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Note: Child Left Behind


The Elementary and Secondary Education Act (ESEA), formerly known as NCLB was due to be reauthorized in 2007. Politics being what they are, eight years later and many failed attempts (we all know who’s to blame now don’t we?) Congress is poised to pass legislation that will undo many of the unpopular and ineffective requirements contained in NCLB (a Federal Initiative I referred to as; “Note: Child Left Behind.”)

In July 2015 The House of Representatives passed “The Student Success Act,” and the U.S. Senate, the “Every Child Achieves Act.” Both intended to reauthorize ESEA. The next step of course is to “reconcile” the two Acts in Conference Committee.

Both the Senate and House bill would require annual assessment of students in reading and math in grades 3-5, and once in high school, and require that students are assessed in science once in grades 3-5, 6-9, and 10-12.

And here’s the good news: States would no longer be required to demonstrate (AYP) annual yearly progress or to use standardized tests as primary measures of teacher or school quality! This has to be one of the best features of these bills.

Both pieces of legislation return control to the states to set standards and goals for student based on those standards. The details about who is responsible for ensuring accountability for all students, what and when support will be given struggling districts and schools, and what consequences will be imposed if schools fail to demonstrate that all students are making progress are not yet set.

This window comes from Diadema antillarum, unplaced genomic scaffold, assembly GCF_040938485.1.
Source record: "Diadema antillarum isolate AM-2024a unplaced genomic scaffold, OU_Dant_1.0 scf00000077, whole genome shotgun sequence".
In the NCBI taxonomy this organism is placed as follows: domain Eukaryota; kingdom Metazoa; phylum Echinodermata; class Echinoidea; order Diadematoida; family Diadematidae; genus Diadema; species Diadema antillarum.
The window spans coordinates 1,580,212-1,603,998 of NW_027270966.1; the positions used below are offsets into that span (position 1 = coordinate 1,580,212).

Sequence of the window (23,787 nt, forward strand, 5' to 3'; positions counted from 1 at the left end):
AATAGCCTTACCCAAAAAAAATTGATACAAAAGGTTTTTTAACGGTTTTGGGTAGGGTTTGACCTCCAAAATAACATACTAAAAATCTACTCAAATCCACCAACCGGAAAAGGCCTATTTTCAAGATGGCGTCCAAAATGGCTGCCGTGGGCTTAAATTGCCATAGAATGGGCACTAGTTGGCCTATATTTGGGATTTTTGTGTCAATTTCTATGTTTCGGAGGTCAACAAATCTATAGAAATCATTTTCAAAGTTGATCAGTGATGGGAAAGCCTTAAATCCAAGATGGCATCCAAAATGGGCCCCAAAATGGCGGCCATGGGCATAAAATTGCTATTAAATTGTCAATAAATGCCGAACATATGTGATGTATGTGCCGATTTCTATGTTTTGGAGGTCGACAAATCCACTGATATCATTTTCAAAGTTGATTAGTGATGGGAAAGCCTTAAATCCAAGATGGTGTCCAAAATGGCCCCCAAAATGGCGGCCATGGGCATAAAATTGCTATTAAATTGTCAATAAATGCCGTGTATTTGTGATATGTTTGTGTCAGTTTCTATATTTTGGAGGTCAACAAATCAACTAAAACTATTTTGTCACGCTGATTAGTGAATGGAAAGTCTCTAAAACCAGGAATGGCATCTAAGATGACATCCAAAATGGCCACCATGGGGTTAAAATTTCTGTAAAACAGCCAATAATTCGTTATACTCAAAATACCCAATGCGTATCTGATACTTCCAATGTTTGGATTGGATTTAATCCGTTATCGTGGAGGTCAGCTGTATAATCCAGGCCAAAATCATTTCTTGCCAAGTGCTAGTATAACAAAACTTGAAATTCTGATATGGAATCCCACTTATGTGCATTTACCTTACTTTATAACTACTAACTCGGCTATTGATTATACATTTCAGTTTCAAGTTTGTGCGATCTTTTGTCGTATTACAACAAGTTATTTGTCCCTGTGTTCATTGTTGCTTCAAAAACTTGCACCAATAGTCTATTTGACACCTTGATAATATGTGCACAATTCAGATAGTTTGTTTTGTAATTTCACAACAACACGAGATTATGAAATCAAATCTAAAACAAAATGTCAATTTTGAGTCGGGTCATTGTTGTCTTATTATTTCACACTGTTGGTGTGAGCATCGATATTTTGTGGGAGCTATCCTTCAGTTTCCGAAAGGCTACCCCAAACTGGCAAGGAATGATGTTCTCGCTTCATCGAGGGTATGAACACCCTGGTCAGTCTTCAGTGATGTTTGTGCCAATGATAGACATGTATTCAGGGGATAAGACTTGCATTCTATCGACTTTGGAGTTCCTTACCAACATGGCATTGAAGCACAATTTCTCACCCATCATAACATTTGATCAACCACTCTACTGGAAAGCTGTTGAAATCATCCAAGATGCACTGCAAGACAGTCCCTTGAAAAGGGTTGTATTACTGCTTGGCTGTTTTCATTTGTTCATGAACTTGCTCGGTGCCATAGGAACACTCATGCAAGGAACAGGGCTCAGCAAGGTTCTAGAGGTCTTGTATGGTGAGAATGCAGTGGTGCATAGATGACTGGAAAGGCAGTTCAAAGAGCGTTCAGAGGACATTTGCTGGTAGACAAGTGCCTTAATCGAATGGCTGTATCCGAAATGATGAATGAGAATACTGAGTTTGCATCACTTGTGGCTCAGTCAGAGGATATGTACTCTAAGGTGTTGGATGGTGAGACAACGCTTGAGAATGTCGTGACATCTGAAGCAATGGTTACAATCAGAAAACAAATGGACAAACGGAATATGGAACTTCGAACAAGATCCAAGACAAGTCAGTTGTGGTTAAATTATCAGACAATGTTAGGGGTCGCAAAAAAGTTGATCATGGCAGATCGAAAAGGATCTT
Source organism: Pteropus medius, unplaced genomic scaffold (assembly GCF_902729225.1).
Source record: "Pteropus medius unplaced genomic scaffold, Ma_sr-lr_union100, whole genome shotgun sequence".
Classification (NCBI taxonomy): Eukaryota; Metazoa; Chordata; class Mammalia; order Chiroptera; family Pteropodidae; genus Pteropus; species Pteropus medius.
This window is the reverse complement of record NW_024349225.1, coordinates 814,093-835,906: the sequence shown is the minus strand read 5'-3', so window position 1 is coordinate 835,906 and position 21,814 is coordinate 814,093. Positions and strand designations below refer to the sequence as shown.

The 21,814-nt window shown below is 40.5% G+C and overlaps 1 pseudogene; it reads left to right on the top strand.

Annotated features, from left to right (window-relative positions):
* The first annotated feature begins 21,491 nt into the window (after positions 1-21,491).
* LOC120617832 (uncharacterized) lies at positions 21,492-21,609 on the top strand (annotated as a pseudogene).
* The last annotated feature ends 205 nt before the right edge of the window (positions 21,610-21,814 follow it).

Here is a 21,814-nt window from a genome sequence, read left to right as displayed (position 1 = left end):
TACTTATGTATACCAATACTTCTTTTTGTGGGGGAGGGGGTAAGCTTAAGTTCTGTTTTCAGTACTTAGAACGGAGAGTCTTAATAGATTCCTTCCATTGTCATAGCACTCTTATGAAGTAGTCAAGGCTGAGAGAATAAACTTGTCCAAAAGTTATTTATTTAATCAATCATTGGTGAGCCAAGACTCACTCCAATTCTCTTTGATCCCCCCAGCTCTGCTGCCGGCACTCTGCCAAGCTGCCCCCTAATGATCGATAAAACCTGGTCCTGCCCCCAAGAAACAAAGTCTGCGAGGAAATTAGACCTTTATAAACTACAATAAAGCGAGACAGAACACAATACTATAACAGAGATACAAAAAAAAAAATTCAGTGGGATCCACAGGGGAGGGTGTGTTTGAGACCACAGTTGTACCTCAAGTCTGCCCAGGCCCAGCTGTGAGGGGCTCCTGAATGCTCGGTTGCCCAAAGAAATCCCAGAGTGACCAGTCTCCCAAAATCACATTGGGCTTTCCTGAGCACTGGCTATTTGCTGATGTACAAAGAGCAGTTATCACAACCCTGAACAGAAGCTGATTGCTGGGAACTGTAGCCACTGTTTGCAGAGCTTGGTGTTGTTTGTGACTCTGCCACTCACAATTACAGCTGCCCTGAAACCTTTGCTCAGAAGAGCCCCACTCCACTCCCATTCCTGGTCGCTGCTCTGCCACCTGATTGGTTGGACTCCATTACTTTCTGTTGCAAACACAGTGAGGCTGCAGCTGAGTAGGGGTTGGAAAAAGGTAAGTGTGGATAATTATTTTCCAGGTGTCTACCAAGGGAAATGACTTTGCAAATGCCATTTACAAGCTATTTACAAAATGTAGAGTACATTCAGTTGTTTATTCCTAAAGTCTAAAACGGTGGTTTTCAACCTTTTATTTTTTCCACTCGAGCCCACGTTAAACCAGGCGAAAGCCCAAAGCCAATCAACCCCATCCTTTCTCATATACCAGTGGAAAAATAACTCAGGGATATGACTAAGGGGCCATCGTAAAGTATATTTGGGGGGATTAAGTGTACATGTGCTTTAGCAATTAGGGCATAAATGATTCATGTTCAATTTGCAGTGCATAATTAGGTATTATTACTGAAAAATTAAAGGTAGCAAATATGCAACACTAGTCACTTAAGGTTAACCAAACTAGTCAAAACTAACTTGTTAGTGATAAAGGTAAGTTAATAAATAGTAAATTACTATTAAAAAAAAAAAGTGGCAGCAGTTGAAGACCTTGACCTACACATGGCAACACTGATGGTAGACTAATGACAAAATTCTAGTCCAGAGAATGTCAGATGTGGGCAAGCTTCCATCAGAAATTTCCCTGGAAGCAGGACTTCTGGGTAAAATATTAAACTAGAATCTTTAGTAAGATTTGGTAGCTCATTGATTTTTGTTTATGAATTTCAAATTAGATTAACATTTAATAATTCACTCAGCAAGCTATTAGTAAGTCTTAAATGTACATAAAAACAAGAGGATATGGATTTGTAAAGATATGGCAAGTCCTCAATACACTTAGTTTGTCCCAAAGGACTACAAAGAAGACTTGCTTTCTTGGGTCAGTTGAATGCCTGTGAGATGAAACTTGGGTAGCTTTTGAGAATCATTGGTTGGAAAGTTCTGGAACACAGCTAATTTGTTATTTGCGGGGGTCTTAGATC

What this means is that educators at all levels, teachers, specialists, and administrators have a great opportunity for input on these details, and who is better than the people who “live and breathe this stuff” every day?

I always said, after 38 years in the field, I have seen many initiatives come and go, and all one has to do is wait for the pendulum to swing back in the other direction. The problem with ESEA turning into NCLB and then RTTT (Race to the Top) incentives further complicating things, the pendulum did not swing back, but kept on going, almost smashing the case it was in, swinging higher and higher into ROR’s (Realms of Ridiculousness).

Perhaps now, teachers will be able to teach without fear of being fired because some or even a few of their students failed to apply themselves despite their valiant efforts. Perhaps now you can get something done without having to look over your shoulders every minute. Perhaps now you can spend more time in instruction instead of assessment. Good news indeed!

Source: Advocacy In Action by Kelly Vaillancourt Strobach in the October 2015 “Communique’ “ a publication of the National Association of School Psychologists.

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